IBA, Jerusalem Journalists Association sign historic employment agreement

After years of disputes over employment conditions, move is a significant step in implementing reforms.

April 12, 2009 01:26
1 minute read.


Dear Reader,
As you can imagine, more people are reading The Jerusalem Post than ever before. Nevertheless, traditional business models are no longer sustainable and high-quality publications, like ours, are being forced to look for new ways to keep going. Unlike many other news organizations, we have not put up a paywall. We want to keep our journalism open and accessible and be able to keep providing you with news and analyses from the frontlines of Israel, the Middle East and the Jewish World.

As one of our loyal readers, we ask you to be our partner.

For $5 a month you will receive access to the following:

  • A user experience almost completely free of ads
  • Access to our Premium Section
  • Content from the award-winning Jerusalem Report and our monthly magazine to learn Hebrew - Ivrit
  • A brand new ePaper featuring the daily newspaper as it appears in print in Israel

Help us grow and continue telling Israel’s story to the world.

Thank you,

Ronit Hasin-Hochman, CEO, Jerusalem Post Group
Yaakov Katz, Editor-in-Chief

UPGRADE YOUR JPOST EXPERIENCE FOR 5$ PER MONTH Show me later Don't show it again

After years of disputes over employment conditions, the Israel Broadcasting Authority and the Jerusalem Journalists Association signed an historic agreement on Friday, another significant step in implementing reforms in the IBA. The agreement sets out conditions for ending the employment of journalists and other IBA employees. However, it will take effect only upon completion of a comprehensive agreement, which both sides expect to be able to sign within three months. Moshe Gavish, chairman of the IBA management committee, said the agreement would pave the way for new work agreements in the IBA immediately after the reforms were implemented. He also expressed hope that the Finance Ministry would stand by its commitments on the proposed reforms. At the end of March, the IBA signed an agreement with the Finance Ministry and the Histadrut in which it undertook to dramatically reduce its payroll over a three-year period, in return for which the Treasury would continue to fund the IBA's operations. Achiya Ginnossar, chairman of the JJA, said his association, with the support of the Histadrut, had engaged in some very tough negotiations for several months, seeking to guarantee the existence of reliable public broadcasting in Israel. Gavish and Ginnossar issued a joint statement in which they said the reforms would enable the IBA to fulfill its proper function - bringing high-level original productions to the Israeli public as an alternative to commercial television. Under the terms of the agreement, the number of employees at the IBA will be reduced by 700. Of these, 320 are members of the Histadrut and 380 are members of the Journalists Association. As a local branch of the National Federation of Israeli Journalists, the JJA has been much more involved in battles with the IBA than with the print media, because the IBA is headquartered in Jerusalem. In addition, the JJA, whose executive is made up of representatives of the electronic and print media, has usually been headed by an employee of either Israel Radio or Israel Television. More often than not, the second slot on the executive was also held by an IBA employee.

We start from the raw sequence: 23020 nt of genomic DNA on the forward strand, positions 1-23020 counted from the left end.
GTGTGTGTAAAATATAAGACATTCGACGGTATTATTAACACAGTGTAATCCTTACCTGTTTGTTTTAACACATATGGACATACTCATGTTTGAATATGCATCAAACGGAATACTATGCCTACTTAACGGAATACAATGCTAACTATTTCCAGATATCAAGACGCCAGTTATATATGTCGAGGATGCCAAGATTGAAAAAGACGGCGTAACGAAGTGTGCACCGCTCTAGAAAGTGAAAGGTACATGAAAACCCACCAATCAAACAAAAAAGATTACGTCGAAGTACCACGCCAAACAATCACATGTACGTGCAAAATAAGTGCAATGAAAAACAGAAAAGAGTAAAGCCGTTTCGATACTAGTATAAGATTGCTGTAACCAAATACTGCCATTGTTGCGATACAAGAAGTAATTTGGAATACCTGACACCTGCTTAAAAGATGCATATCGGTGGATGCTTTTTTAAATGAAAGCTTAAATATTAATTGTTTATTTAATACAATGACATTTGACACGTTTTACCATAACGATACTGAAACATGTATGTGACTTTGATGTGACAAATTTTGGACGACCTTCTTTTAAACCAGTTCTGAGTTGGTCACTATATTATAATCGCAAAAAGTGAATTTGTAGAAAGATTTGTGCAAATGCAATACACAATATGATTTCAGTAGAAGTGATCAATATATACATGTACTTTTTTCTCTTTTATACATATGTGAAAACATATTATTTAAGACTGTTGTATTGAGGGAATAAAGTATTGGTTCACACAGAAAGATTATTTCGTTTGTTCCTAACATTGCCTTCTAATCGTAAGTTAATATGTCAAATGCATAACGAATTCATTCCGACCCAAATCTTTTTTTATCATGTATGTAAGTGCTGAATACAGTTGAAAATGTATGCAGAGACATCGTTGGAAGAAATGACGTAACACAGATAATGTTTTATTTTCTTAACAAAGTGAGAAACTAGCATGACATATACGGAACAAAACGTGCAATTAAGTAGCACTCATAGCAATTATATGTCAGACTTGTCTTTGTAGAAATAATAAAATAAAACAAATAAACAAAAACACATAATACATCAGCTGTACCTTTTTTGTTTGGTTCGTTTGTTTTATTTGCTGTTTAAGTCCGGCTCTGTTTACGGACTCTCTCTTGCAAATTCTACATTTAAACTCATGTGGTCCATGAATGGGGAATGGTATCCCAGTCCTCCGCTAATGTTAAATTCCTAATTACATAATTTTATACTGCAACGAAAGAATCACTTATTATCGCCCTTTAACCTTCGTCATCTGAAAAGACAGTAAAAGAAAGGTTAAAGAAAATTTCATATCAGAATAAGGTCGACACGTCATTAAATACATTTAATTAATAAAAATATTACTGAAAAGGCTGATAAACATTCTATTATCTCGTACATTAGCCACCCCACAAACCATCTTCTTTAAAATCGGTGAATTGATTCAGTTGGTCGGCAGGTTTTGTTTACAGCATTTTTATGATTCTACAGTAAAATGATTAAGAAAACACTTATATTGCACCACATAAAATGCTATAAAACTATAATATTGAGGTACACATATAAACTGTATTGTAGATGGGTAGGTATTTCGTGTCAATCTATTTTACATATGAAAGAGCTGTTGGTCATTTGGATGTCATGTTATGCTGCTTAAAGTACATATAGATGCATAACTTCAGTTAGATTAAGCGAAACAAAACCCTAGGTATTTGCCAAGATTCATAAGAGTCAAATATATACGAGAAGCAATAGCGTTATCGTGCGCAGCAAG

Related Content

Jisr az-Zarq
April 3, 2014
Residents of Jisr az-Zarqa beckon Israel Trail hikers to enjoy their town